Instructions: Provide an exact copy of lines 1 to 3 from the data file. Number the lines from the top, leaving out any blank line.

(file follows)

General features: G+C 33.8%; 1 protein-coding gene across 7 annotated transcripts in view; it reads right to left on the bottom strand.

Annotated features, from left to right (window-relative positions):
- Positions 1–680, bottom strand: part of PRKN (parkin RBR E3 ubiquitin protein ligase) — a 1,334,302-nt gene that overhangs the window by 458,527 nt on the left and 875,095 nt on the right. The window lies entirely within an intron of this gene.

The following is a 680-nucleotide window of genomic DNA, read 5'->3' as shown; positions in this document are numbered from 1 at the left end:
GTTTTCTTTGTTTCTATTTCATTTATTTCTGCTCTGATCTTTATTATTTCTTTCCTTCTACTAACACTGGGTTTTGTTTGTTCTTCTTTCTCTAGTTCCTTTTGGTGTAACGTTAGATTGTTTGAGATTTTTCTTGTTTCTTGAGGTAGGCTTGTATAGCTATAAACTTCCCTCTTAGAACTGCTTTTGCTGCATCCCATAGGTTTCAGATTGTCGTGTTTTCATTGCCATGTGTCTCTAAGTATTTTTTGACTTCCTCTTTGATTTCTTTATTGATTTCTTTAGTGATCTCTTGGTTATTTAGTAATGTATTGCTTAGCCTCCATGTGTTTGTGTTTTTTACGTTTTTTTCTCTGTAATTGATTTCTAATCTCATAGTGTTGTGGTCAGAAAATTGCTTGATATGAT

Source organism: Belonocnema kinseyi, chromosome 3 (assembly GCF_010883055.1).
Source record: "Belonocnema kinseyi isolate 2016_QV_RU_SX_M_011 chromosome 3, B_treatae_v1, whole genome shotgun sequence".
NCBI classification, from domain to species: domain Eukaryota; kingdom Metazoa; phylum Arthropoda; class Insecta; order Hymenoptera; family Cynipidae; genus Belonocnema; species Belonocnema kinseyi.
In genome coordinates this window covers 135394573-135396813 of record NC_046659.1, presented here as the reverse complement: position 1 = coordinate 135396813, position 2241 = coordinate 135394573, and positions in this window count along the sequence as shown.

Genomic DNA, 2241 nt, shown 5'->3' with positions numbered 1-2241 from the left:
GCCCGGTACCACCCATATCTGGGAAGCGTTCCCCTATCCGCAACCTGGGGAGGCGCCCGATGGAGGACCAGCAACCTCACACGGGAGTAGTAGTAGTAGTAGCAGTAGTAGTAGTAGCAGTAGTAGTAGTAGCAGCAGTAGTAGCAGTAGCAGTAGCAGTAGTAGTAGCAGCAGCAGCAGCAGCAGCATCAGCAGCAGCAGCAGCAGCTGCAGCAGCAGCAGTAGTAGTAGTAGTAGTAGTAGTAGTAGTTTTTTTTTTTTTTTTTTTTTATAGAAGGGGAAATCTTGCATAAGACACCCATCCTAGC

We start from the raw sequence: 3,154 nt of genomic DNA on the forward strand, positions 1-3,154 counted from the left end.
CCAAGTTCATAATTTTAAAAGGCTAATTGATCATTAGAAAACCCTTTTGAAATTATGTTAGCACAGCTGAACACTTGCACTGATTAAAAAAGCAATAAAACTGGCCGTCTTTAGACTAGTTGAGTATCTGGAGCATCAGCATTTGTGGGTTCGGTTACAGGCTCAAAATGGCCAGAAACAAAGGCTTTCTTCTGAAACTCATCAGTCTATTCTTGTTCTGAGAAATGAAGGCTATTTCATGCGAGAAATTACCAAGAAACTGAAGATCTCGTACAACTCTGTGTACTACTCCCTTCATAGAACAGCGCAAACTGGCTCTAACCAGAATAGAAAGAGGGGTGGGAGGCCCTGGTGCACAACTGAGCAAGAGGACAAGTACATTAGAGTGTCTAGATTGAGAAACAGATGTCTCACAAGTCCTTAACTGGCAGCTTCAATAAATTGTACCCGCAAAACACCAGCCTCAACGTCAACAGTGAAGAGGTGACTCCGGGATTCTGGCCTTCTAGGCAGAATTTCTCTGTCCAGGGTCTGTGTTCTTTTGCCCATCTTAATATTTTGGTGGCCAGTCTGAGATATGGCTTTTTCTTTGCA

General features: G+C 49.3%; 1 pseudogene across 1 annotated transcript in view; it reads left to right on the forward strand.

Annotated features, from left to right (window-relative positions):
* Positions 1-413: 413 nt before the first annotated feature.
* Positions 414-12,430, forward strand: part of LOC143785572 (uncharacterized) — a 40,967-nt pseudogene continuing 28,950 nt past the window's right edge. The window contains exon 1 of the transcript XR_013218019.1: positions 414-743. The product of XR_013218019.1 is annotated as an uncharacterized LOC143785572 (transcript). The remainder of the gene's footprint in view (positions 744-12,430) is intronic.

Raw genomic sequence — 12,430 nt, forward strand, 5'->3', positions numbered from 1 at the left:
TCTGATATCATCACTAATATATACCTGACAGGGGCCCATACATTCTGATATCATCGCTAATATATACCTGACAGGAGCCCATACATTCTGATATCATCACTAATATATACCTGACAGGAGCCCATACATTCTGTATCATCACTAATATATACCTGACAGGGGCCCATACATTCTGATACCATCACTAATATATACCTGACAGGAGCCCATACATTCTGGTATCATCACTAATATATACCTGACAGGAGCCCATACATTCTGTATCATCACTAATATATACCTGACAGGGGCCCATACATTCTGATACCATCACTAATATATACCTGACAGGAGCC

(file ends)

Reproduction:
General features: G+C 33.8%; 1 protein-coding gene across 7 annotated transcripts in view; it reads right to left on the bottom strand.

Annotated features, from left to right (window-relative positions):
- Positions 1–680, bottom strand: part of PRKN (parkin RBR E3 ubiquitin protein ligase) — a 1,334,302-nt gene that overhangs the window by 458,527 nt on the left and 875,095 nt on the right. The window lies entirely within an intron of this gene.